Six of the world's large carnivores have lost more than 90% of their historic range, according to a study.
The Ethiopian wolf, red wolf, tiger, lion, African wild dog and cheetah have all been squeezed out as land is lost to human settlements and farming.
Reintroduction of carnivores into areas where they once roamed is vital in conservation, say scientists.
This relies on human willingness to share the landscape with the likes of the wolf.
They mapped the current range of 25 large carnivores using International Union for Conservation of Nature (IUCN) Red List data. This was compared with historic maps from 500 years ago.
The work shows that large carnivore range contractions are a global issue, said Christopher Wolf.
"Of the 25 large carnivores that we studied, 60% (15 species) have lost more than half of their historic ranges,'' he explained.
"This means that scientifically sound reintroductions of large carnivores into areas where they have been lost is vital both to conserve the large carnivores and to promote their important ecological effects.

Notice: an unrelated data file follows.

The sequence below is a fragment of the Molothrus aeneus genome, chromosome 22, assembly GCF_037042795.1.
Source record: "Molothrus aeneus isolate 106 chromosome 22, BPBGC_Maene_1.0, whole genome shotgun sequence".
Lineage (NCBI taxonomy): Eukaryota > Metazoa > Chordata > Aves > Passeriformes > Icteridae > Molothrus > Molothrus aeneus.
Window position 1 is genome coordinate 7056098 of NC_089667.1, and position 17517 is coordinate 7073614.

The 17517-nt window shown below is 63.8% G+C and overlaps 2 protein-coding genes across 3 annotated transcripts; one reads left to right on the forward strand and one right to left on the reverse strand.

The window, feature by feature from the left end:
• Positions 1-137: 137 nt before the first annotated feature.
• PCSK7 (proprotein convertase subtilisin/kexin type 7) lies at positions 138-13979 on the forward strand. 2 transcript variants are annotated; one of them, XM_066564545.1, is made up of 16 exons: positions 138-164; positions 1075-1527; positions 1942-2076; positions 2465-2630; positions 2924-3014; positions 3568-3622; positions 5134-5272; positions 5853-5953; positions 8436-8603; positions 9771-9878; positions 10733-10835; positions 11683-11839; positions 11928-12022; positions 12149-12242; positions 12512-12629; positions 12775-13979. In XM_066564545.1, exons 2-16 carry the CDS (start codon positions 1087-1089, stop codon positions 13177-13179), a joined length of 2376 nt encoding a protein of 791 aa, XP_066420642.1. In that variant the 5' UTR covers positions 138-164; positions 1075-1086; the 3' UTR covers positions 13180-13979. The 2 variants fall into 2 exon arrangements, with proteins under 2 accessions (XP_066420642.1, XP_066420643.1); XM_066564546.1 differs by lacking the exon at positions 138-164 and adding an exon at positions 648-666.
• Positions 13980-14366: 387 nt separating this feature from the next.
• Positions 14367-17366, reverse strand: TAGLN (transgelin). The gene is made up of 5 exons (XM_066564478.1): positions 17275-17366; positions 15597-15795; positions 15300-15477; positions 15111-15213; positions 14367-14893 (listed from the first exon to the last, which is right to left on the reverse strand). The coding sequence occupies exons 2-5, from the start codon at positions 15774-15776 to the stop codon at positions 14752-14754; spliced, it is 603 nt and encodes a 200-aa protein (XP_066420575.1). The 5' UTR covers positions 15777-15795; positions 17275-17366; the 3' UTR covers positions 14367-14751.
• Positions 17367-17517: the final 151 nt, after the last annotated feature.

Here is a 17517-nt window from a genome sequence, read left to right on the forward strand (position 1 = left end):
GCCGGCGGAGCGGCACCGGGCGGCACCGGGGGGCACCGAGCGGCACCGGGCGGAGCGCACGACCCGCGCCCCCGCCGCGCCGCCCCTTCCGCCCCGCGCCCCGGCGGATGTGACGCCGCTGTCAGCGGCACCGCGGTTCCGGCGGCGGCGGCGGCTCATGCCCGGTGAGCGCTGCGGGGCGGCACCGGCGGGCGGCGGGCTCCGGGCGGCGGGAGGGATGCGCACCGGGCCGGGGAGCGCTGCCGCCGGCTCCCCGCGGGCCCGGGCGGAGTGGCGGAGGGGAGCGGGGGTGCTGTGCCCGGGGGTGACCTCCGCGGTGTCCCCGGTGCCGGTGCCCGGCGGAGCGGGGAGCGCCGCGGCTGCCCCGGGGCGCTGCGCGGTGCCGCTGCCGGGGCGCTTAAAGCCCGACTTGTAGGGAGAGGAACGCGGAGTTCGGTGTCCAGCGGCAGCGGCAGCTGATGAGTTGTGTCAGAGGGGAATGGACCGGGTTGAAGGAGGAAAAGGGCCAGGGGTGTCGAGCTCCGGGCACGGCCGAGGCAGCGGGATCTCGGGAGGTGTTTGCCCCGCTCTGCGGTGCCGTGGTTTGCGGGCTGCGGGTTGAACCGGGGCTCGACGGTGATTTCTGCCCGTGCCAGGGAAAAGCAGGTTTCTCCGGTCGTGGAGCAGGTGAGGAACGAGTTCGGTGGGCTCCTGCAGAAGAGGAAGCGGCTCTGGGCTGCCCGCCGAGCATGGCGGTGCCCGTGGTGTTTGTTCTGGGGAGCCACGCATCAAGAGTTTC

"This is very dependent on increasing human tolerance of large carnivores - a key predictor of reintroduction success."
The researchers say re-wilding programmes will be most successful in regions with low human population density, little livestock, and limited agriculture.
Additionally, regions with large networks of protected areas and favourable human attitudes toward carnivores are better suited for such schemes.
"Increasing human tolerance of large carnivores may be the best way to save these species from extinction," said co-researcher William Ripple.
"Also, more large protected areas are urgently needed for large carnivore conservation."
When policy is favourable, carnivores may naturally return to parts of their historic ranges.
This has begun to happen in parts of Europe with brown bears, lynx, and grey wolves.
The Eurasian lynx and grey wolf are among the carnivores that have the smallest range contractions.
The dingo and several types of hyena are also doing relatively well, compared with the lion and tiger.
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